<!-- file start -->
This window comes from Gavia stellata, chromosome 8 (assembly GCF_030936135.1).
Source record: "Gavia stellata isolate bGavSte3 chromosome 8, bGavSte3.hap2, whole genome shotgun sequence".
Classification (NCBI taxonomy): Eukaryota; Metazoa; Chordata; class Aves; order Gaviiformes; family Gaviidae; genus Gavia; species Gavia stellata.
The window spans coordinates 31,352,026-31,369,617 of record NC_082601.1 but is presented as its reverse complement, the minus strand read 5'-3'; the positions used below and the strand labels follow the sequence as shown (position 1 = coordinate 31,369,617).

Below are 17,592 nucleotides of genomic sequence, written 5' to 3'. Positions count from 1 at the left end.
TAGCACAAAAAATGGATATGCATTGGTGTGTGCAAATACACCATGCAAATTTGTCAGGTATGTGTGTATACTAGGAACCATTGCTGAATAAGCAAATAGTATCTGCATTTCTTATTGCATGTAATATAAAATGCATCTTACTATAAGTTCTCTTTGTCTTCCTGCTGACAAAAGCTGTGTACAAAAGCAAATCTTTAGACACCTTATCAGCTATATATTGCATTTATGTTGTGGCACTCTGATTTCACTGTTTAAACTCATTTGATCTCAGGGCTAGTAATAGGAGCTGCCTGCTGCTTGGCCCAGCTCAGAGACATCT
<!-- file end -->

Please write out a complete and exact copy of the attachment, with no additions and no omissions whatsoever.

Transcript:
This window comes from Gavia stellata, chromosome 8 (assembly GCF_030936135.1).
Source record: "Gavia stellata isolate bGavSte3 chromosome 8, bGavSte3.hap2, whole genome shotgun sequence".
Classification (NCBI taxonomy): Eukaryota; Metazoa; Chordata; class Aves; order Gaviiformes; family Gaviidae; genus Gavia; species Gavia stellata.
The window spans coordinates 31,352,026-31,369,617 of record NC_082601.1 but is presented as its reverse complement, the minus strand read 5'-3'; the positions used below and the strand labels follow the sequence as shown (position 1 = coordinate 31,369,617).

Below are 17,592 nucleotides of genomic sequence, written 5' to 3'. Positions count from 1 at the left end.
TAGCACAAAAAATGGATATGCATTGGTGTGTGCAAATACACCATGCAAATTTGTCAGGTATGTGTGTATACTAGGAACCATTGCTGAATAAGCAAATAGTATCTGCATTTCTTATTGCATGTAATATAAAATGCATCTTACTATAAGTTCTCTTTGTCTTCCTGCTGACAAAAGCTGTGTACAAAAGCAAATCTTTAGACACCTTATCAGCTATATATTGCATTTATGTTGTGGCACTCTGATTTCACTGTTTAAACTCATTTGATCTCAGGGCTAGTAATAGGAGCTGCCTGCTGCTTGGCCCAGCTCAGAGACATCT